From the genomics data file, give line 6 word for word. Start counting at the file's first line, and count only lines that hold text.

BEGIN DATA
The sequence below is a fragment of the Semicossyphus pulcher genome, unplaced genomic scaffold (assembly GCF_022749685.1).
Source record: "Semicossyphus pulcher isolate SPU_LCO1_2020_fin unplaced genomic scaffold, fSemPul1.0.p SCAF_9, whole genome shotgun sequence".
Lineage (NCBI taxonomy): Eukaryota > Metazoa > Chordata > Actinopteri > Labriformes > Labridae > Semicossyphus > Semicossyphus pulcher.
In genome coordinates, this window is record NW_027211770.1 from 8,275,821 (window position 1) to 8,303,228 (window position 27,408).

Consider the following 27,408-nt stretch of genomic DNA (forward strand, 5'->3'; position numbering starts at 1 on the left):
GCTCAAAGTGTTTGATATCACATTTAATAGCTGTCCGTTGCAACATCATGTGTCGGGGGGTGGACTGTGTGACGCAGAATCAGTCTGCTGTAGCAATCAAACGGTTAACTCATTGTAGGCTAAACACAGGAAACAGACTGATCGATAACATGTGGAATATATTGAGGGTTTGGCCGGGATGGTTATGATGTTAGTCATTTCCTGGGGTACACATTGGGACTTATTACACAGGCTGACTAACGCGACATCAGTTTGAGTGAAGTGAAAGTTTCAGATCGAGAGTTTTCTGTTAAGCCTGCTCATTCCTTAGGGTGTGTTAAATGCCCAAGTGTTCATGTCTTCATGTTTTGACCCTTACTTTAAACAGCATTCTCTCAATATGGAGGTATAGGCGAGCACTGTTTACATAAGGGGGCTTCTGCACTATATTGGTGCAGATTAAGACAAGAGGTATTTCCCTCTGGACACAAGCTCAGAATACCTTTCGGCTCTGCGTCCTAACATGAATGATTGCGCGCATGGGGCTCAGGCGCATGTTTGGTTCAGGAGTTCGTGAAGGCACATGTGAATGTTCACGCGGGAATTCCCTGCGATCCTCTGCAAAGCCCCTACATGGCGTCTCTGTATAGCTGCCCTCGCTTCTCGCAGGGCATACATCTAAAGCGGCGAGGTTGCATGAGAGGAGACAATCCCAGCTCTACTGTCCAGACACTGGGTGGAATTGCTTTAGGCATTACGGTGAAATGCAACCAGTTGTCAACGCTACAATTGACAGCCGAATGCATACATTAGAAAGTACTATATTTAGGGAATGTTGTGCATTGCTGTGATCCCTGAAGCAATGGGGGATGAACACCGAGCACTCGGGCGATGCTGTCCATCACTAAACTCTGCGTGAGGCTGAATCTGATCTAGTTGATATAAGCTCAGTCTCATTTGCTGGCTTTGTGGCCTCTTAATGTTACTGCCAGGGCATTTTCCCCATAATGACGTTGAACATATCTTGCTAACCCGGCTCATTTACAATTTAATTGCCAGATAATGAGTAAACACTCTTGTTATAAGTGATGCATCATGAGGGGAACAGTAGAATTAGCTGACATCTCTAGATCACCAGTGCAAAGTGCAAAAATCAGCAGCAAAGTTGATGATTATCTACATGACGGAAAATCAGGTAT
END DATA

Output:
GCTCAAAGTGTTTGATATCACATTTAATAGCTGTCCGTTGCAACATCATGTGTCGGGGGGTGGACTGTGTGACGCAGAATCAGTCTGCTGTAGCAATCAAACGGTTAACTCATTGTAGGCTAAACACAGGAAACAGACTGATCGATAACATGTGGAATATATTGAGGGTTTGGCCGGGATGGTTATGATGTTAGTCATTTCCTGGGGTACACATTGGGACTTATTACACAGGCTGACTAACGCGACATCAGTTTGAGTGAAGTGAAAGTTTCAGATCGAGAGTTTTCTGTTAAGCCTGCTCATTCCTTAGGGTGTGTTAAATGCCCAAGTGTTCATGTCTTCATGTTTTGACCCTTACTTTAAACAGCATTCTCTCAATATGGAGGTATAGGCGAGCACTGTTTACATAAGGGGGCTTCTGCACTATATTGGTGCAGATTAAGACAAGAGGTATTTCCCTCTGGACACAAGCTCAGAATACCTTTCGGCTCTGCGTCCTAACATGAATGATTGCGCGCATGGGGCTCAGGCGCATGTTTGGTTCAGGAGTTCGTGAAGGCACATGTGAATGTTCACGCGGGAATTCCCTGCGATCCTCTGCAAAGCCCCTACATGGCGTCTCTGTATAGCTGCCCTCGCTTCTCGCAGGGCATACATCTAAAGCGGCGAGGTTGCATGAGAGGAGACAATCCCAGCTCTACTGTCCAGACACTGGGTGGAATTGCTTTAGGCATTACGGTGAAATGCAACCAGTTGTCAACGCTACAATTGACAGCCGAATGCATACATTAGAAAGTACTATATTTAGGGAATGTTGTGCATTGCTGTGATCCCTGAAGCAATGGGGGATGAACACCGAGCACTCGGGCGATGCTGTCCATCACTAAACTCTGCGTGAGGCTGAATCTGATCTAGTTGATATAAGCTCAGTCTCATTTGCTGGCTTTGTGGCCTCTTAATGTTACTGCCAGGGCATTTTCCCCATAATGACGTTGAACATATCTTGCTAACCCGGCTCATTTACAATTTAATTGCCAGATAATGAGTAAACACTCTTGTTATAAGTGATGCATCATGAGGGGAACAGTAGAATTAGCTGACATCTCTAGATCACCAGTGCAAAGTGCAAAAATCAGCAGCAAAGTTGATGATTATCTACATGACGGAAAATCAGGTAT